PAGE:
BATH — High winds knocked out power for over 30,0000 of Central Maine Power’s 655,314 customers Tuesday, leaving them to cope with below-zero wind chills.

Over 700 of the 21,896 Central Maine Power customers in Sagadahoc County were without power as of 10 a.m. Tuesday. Hardest hit were Bath, with 264 outages, and Phippsburg, with 402 outages, according to CMP’s website.

In Cumberland County, 207 of the company’s 4,670 customers in Harpswell were without power Tuesday morning. By 2 p.m., that number shrank to 113, and in Phippsburg, 488 customers were without power.

At 2 p.m., 650 of CMP’s 1,212 Georgetown customers were without power, but all but five Woolwich household had their power restored.

By 4 p.m., Phippsburg outages shrank to 339, Bath outages fell to 174, and all but 20 Georgetown customers had their power restored, according to CMP’s website. In Harpswell, 93 of the company’s 4,670 customers were still without power.

Catharine Hartnett, CMP spokesperson, said the company doesn’t know exactly when everyone will have their power restored because high wind gusts have persisted throughout the day, making repairs difficult.

“The wind has persisted and so we’ll make a repair in one place and have a tree go down in another,” said Hartnett. “It feels like one step forward and two steps back. We’ll post restoration times when available, but with the wind, it’ll be very choppy today.”

Hartnett said the company has had to be careful when repairing wires because the bucket trucks can’t be used in winds over about 40 mph.

The National Weather Service reported sustained winds of 20-30 mph with gusts up to about 55 mph in the southern Midcoast Tuesday. The organization issued a wind advisory for all of Sagadahoc, Lincoln and Knox counties and part of Cumberland County that was effective until 4 p.m. Tuesday.

Sarah Bennett, Sagadahoc County Emergency Management Agency director, said she hadn’t received any reports of emergencies such as downed trees or power lines, but is aware of power outages throughout Sagadahoc County.

Bennett said anyone who loses power should find a warm place to stay because losing power and heat with cold temperatures can be a dangerous combination.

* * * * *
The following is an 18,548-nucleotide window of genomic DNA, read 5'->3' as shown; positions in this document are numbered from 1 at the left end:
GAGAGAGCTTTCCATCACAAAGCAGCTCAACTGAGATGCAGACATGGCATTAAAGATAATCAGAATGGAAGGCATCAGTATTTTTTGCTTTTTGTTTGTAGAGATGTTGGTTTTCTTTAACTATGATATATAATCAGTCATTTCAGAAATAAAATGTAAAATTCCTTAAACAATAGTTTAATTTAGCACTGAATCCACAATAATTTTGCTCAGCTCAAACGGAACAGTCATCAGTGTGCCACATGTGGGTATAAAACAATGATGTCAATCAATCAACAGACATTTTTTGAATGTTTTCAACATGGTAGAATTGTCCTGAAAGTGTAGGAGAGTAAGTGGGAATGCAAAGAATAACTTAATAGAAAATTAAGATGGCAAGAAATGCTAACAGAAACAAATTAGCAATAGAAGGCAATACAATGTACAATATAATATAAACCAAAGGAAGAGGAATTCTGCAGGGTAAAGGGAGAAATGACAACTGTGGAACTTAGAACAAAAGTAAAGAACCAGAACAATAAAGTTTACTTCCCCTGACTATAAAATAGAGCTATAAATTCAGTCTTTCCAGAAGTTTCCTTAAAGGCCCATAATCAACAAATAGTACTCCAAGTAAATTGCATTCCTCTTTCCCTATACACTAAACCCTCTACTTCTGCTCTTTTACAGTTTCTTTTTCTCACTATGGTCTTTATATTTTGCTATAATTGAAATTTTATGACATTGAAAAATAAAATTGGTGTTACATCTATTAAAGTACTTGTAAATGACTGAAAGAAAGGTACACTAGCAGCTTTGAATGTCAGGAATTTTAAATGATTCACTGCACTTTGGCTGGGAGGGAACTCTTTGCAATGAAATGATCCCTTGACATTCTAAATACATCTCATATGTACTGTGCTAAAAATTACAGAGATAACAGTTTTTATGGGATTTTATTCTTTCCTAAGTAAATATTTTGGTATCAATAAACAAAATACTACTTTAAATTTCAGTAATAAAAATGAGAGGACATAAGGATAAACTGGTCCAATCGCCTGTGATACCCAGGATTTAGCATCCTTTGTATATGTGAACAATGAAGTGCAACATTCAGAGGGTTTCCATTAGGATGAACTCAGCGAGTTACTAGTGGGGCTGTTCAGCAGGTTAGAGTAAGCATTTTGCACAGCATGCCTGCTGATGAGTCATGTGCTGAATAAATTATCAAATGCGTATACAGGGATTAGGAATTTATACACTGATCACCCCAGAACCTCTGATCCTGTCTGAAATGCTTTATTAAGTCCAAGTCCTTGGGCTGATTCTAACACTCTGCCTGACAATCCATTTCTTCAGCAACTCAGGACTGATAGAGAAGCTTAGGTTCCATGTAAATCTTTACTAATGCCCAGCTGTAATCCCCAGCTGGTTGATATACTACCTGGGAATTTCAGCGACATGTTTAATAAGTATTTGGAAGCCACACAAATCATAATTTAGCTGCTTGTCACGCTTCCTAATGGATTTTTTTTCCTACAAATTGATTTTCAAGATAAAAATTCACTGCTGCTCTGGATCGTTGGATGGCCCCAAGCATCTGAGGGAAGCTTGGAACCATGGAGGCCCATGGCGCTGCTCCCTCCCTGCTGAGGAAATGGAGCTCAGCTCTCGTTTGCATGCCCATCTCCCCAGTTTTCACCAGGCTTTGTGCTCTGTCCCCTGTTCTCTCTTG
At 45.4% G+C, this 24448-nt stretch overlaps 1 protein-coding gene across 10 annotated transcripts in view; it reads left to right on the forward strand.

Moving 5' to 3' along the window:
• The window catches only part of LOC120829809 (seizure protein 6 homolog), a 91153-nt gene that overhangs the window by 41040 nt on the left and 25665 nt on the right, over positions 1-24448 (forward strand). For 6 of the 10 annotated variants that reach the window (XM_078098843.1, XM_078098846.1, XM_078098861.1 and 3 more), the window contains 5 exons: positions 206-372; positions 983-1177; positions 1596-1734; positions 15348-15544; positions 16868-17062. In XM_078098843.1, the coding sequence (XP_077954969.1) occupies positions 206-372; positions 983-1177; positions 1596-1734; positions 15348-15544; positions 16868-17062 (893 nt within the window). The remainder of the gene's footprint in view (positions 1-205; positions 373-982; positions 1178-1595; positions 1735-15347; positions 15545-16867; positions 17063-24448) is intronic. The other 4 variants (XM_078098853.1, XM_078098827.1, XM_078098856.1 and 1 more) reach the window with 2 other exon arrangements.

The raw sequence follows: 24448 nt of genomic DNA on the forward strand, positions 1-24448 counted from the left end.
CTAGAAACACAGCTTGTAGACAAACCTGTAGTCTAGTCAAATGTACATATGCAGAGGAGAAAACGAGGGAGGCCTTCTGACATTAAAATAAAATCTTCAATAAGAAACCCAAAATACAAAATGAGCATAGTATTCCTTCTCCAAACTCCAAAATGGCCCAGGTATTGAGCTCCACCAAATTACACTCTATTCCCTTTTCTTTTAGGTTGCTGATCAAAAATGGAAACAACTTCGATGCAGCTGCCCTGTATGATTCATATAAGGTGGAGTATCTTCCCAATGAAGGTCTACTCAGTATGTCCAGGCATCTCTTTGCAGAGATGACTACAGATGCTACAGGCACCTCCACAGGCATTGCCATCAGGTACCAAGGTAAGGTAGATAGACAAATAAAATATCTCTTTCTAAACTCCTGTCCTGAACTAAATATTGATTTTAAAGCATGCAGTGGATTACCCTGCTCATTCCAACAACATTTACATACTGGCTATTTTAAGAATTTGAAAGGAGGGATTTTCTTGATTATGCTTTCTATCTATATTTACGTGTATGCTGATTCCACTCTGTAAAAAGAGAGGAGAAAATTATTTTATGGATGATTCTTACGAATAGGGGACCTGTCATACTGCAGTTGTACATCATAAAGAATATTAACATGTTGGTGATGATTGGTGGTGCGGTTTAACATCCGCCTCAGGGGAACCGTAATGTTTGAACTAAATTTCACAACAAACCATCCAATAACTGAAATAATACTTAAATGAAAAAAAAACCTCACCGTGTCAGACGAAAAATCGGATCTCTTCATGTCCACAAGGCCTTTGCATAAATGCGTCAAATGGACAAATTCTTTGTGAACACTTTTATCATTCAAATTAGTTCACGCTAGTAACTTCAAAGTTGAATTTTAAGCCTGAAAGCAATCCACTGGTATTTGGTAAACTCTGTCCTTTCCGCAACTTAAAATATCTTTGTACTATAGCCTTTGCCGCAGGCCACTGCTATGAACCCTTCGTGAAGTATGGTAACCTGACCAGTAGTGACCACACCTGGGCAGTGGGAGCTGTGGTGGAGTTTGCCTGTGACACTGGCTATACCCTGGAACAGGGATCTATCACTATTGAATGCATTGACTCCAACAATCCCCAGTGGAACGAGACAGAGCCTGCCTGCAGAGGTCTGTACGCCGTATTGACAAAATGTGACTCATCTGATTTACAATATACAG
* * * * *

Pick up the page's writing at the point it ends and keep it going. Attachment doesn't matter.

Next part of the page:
Morning temperatures hovered in the single digits, but area wind chills were about -6, according to the National Weather Service. By midday, temperatures had reached the teens and low 20s, but wind chills never left the single digits.

“Sagadahoc County does not have any warming centers open at this time,” Bennett wrote in an email to The Times Record Tuesday. “Any requests should go directly to the local emergency management director, however, requests can be initiated through our county Emergency Operations Center.”

Bennett also recommended people run their taps “to prevent broken water pipes and always use generators outdoors to prevent carbon monoxide poisoning and fires.”

Widespread power outages caused Chop Point School, a K-12 school in Woolwich, to cancel school “due to loss of power on campus,” the school wrote on its Facebook page. Harpswell Coastal Academy, a charter school in Harpswell, also moved its middle school to online remote learning on Tuesday “due to a power outage and dangerous winds,” the school wrote in a Facebook post.

The wind will subside Tuesday night, but temperatures will stay in the teens with wind chills as low at -4 in the Bath area, according to the National Weather Service. The sun will return on Wednesday and temperatures will reach the high 30s with five to 10 mph wind.

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